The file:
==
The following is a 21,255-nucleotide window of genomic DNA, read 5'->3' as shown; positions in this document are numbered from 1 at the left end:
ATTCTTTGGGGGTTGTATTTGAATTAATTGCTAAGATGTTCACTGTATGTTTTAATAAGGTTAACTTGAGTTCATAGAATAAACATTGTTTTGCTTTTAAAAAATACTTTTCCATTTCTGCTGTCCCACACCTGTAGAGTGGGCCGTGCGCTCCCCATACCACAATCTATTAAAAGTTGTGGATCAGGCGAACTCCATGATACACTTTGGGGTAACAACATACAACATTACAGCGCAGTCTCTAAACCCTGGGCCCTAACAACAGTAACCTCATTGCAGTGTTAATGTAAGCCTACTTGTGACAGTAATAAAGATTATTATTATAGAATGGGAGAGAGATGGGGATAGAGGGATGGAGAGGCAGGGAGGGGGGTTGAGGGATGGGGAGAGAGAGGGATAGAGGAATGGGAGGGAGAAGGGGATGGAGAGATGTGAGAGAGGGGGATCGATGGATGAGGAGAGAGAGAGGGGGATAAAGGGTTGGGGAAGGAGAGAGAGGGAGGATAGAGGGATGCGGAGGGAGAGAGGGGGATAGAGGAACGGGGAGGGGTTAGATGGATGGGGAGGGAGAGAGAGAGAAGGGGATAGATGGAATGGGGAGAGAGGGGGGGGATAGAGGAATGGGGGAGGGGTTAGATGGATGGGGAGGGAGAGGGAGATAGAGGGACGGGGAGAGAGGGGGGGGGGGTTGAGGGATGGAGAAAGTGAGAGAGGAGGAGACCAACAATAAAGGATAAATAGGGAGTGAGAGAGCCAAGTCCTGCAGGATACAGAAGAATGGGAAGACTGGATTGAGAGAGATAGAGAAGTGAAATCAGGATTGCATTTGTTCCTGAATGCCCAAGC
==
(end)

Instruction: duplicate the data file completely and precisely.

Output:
The following is a 21,255-nucleotide window of genomic DNA, read 5'->3' as shown; positions in this document are numbered from 1 at the left end:
ATTCTTTGGGGGTTGTATTTGAATTAATTGCTAAGATGTTCACTGTATGTTTTAATAAGGTTAACTTGAGTTCATAGAATAAACATTGTTTTGCTTTTAAAAAATACTTTTCCATTTCTGCTGTCCCACACCTGTAGAGTGGGCCGTGCGCTCCCCATACCACAATCTATTAAAAGTTGTGGATCAGGCGAACTCCATGATACACTTTGGGGTAACAACATACAACATTACAGCGCAGTCTCTAAACCCTGGGCCCTAACAACAGTAACCTCATTGCAGTGTTAATGTAAGCCTACTTGTGACAGTAATAAAGATTATTATTATAGAATGGGAGAGAGATGGGGATAGAGGGATGGAGAGGCAGGGAGGGGGGTTGAGGGATGGGGAGAGAGAGGGATAGAGGAATGGGAGGGAGAAGGGGATGGAGAGATGTGAGAGAGGGGGATCGATGGATGAGGAGAGAGAGAGGGGGATAAAGGGTTGGGGAAGGAGAGAGAGGGAGGATAGAGGGATGCGGAGGGAGAGAGGGGGATAGAGGAACGGGGAGGGGTTAGATGGATGGGGAGGGAGAGAGAGAGAAGGGGATAGATGGAATGGGGAGAGAGGGGGGGGATAGAGGAATGGGGGAGGGGTTAGATGGATGGGGAGGGAGAGGGAGATAGAGGGACGGGGAGAGAGGGGGGGGGGGTTGAGGGATGGAGAAAGTGAGAGAGGAGGAGACCAACAATAAAGGATAAATAGGGAGTGAGAGAGCCAAGTCCTGCAGGATACAGAAGAATGGGAAGACTGGATTGAGAGAGATAGAGAAGTGAAATCAGGATTGCATTTGTTCCTGAATGCCCAAGC